With regard to form, the acrobatic wrestling postures appear to be not only dictated by the question of what kind of positions wrestlers can take, but also by the painterly question of how a composition can be dynamic and simultaneously fill the canvas in a perfectly balanced way. In order to create this visual equilibrium, the wrestlers are accompanied by trees, clouds, the sun, and sometimes by quietly watching animals, such as origami-like birds or a small brown dog. No matter how out of control the fight, the compositions fill the canvas seamlessly in a near uncanny way. Finally, the works on show do not only depict varying stages of an endless fray, but they narrate a story: the last two canvases seen in the exhibition are titled Blue Ending and Red Ending. In these works, one wrestler defeats the other. In contrast to the playfulness in the other paintings, the fight has now taken a consequential turn. While in Blue Ending the inferior fighter could be knocked-out, in Red Ending the superior wrestler has gouged the other’s eyes out and holds his trophies up in a drastic victory pose. Losing one’s eyes is not necessarily fatal, but it would no doubt spell the end of painting, whether from the artist’s or from the viewer’s perspective. At the end of the day, the struggle is also about seeing and thus painting. However, in Dunham’s self-generating practice one ending can only be a new beginning. A catalogue with an essay by Naomi Fry will accompany the exhibition.

Carroll Dunham was born in 1949 in New Haven, CT, and lives and works in New York, NY. His first exhibition at Galerie Eva Presenhuber took place in 2014. His work is represented in major museums and private collections worldwide, including Albertina Museum, Vienna; Museum Ludwig, Cologne; Museum of Modern Art, New York, NY; Museum of Contemporary Art, Los Angeles, LA; Philadelphia Museum of Art, Philadelphia, PA; Sammlung Olbricht, Essen; and Tate Collection, UK. Recent solo exhibitions include Denver Art Museum, Denver, CO (2014); Museum Ludwig, Cologne (2009); Millesgarden, Stockholm (2009); and Drammens Museum, Drammen (2006). Major institutional group exhibitions include Art Crush: Aspen Art Museum, Aspen, CO (2018); Fast Forward: Painting from the 1980s, Whitney Museum of American Art, New York, NY (2017); Light/Dark, White/Black: Addison Gallery of American Art, Phillips Academy, Andover, MA (2015); Pretty Raw: After and Around Helen Frankenthaler, Rose Art Museum, Brandeis University, Waltham, MA (2015); America is Hard to See, Whitney Museum of American Art, New York, NY (2015); Des histoires sans fin, Musée d’art moderne et contemporain, Geneva (2015); Painting 2.0: Expression in The Information Age, Museum Brandhorst, Munich (2015); and Disturbing Innocence, FLAG Art Foundation, New York, NY (2014).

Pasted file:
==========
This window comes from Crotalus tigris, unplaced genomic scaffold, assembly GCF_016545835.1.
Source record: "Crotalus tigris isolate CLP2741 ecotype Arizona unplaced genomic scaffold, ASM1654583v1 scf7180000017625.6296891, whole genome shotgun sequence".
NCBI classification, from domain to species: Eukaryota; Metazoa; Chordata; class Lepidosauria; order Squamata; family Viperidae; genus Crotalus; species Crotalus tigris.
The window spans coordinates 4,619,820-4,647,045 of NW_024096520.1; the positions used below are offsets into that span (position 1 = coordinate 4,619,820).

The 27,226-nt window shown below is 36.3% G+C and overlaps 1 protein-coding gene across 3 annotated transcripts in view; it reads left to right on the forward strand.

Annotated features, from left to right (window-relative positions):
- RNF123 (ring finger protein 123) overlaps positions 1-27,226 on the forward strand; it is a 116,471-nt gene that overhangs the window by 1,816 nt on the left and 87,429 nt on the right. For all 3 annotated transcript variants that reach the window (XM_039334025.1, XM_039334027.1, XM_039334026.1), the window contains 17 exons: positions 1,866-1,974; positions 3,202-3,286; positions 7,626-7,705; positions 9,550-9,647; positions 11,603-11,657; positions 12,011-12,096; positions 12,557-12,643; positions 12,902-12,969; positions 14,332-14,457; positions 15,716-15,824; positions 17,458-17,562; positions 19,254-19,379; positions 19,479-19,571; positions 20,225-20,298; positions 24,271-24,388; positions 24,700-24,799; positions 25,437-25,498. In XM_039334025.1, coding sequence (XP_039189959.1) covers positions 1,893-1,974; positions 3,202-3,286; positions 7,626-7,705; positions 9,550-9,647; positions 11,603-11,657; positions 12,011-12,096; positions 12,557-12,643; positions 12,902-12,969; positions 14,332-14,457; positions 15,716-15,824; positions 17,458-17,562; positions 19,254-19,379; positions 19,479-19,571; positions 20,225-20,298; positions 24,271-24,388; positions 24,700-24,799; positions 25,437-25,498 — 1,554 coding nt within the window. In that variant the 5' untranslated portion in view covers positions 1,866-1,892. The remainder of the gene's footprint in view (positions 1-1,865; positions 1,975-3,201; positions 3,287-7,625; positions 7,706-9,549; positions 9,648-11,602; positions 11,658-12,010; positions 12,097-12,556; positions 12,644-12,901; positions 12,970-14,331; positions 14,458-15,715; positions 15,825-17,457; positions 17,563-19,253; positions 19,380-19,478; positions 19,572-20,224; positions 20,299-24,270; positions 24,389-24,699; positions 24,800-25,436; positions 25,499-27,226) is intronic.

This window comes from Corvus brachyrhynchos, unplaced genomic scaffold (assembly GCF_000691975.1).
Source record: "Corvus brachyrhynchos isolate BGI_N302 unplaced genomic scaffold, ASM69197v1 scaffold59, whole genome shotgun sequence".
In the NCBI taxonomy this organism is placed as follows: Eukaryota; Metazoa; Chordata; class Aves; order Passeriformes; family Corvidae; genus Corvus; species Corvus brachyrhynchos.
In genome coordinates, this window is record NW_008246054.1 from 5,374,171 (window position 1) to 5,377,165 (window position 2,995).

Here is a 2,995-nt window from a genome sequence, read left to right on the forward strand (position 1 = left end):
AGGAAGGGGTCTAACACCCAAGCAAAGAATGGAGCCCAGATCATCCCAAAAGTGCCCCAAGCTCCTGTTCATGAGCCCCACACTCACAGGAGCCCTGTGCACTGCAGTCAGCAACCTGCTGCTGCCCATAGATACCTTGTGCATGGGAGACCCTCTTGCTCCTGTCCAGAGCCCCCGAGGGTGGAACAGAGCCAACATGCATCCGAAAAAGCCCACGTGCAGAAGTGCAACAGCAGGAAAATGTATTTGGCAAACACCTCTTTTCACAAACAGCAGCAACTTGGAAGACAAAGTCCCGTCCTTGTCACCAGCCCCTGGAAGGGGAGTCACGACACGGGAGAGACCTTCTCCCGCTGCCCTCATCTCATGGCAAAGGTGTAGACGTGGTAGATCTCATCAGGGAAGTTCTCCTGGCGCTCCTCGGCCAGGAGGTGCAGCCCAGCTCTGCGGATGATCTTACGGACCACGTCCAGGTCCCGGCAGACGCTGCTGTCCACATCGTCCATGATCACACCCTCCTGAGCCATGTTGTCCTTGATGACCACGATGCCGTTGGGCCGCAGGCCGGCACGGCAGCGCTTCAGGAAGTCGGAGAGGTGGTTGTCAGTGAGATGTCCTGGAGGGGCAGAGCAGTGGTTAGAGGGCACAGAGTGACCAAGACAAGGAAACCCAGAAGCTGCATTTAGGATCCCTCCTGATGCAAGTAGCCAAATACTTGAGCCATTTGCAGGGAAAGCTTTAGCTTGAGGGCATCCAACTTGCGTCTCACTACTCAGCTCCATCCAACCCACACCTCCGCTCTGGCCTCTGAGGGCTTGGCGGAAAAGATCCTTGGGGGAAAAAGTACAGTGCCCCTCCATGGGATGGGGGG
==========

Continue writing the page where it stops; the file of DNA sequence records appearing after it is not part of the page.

Tillmann Severin


My Garden of Eden – curated by Bob van Orsouw with many works of his collection at Galerie Christophe Guye, Zürich

My Garden of Eden – curated by Bob van Orsouw with many works of his collection at Galerie Christophe Guye, Zürich

My Garden of Eden
Galerie Christophe Guye, Zürich
9 May 2019 – 24 August 2019